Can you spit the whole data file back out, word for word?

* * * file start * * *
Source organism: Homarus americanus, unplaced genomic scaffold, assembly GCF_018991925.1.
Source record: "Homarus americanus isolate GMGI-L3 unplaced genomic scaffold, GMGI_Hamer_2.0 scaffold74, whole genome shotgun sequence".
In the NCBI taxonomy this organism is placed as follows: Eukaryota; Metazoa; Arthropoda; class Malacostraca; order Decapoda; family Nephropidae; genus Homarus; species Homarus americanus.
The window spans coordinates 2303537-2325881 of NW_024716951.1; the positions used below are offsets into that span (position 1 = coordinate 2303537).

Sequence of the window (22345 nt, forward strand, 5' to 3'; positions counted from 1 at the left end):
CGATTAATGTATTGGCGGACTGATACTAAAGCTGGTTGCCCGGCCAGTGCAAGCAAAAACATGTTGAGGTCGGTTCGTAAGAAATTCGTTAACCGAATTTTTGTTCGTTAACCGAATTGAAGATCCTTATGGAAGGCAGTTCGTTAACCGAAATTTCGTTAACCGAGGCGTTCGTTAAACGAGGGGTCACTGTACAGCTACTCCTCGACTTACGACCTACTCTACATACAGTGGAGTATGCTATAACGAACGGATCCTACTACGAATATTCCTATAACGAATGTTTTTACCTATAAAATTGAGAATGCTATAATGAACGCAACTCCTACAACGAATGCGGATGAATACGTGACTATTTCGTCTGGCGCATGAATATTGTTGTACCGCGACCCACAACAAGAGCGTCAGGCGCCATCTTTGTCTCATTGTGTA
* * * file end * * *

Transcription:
Source organism: Homarus americanus, unplaced genomic scaffold, assembly GCF_018991925.1.
Source record: "Homarus americanus isolate GMGI-L3 unplaced genomic scaffold, GMGI_Hamer_2.0 scaffold74, whole genome shotgun sequence".
In the NCBI taxonomy this organism is placed as follows: Eukaryota; Metazoa; Arthropoda; class Malacostraca; order Decapoda; family Nephropidae; genus Homarus; species Homarus americanus.
The window spans coordinates 2303537-2325881 of NW_024716951.1; the positions used below are offsets into that span (position 1 = coordinate 2303537).

Sequence of the window (22345 nt, forward strand, 5' to 3'; positions counted from 1 at the left end):
CGATTAATGTATTGGCGGACTGATACTAAAGCTGGTTGCCCGGCCAGTGCAAGCAAAAACATGTTGAGGTCGGTTCGTAAGAAATTCGTTAACCGAATTTTTGTTCGTTAACCGAATTGAAGATCCTTATGGAAGGCAGTTCGTTAACCGAAATTTCGTTAACCGAGGCGTTCGTTAAACGAGGGGTCACTGTACAGCTACTCCTCGACTTACGACCTACTCTACATACAGTGGAGTATGCTATAACGAACGGATCCTACTACGAATATTCCTATAACGAATGTTTTTACCTATAAAATTGAGAATGCTATAATGAACGCAACTCCTACAACGAATGCGGATGAATACGTGACTATTTCGTCTGGCGCATGAATATTGTTGTACCGCGACCCACAACAAGAGCGTCAGGCGCCATCTTTGTCTCATTGTGTA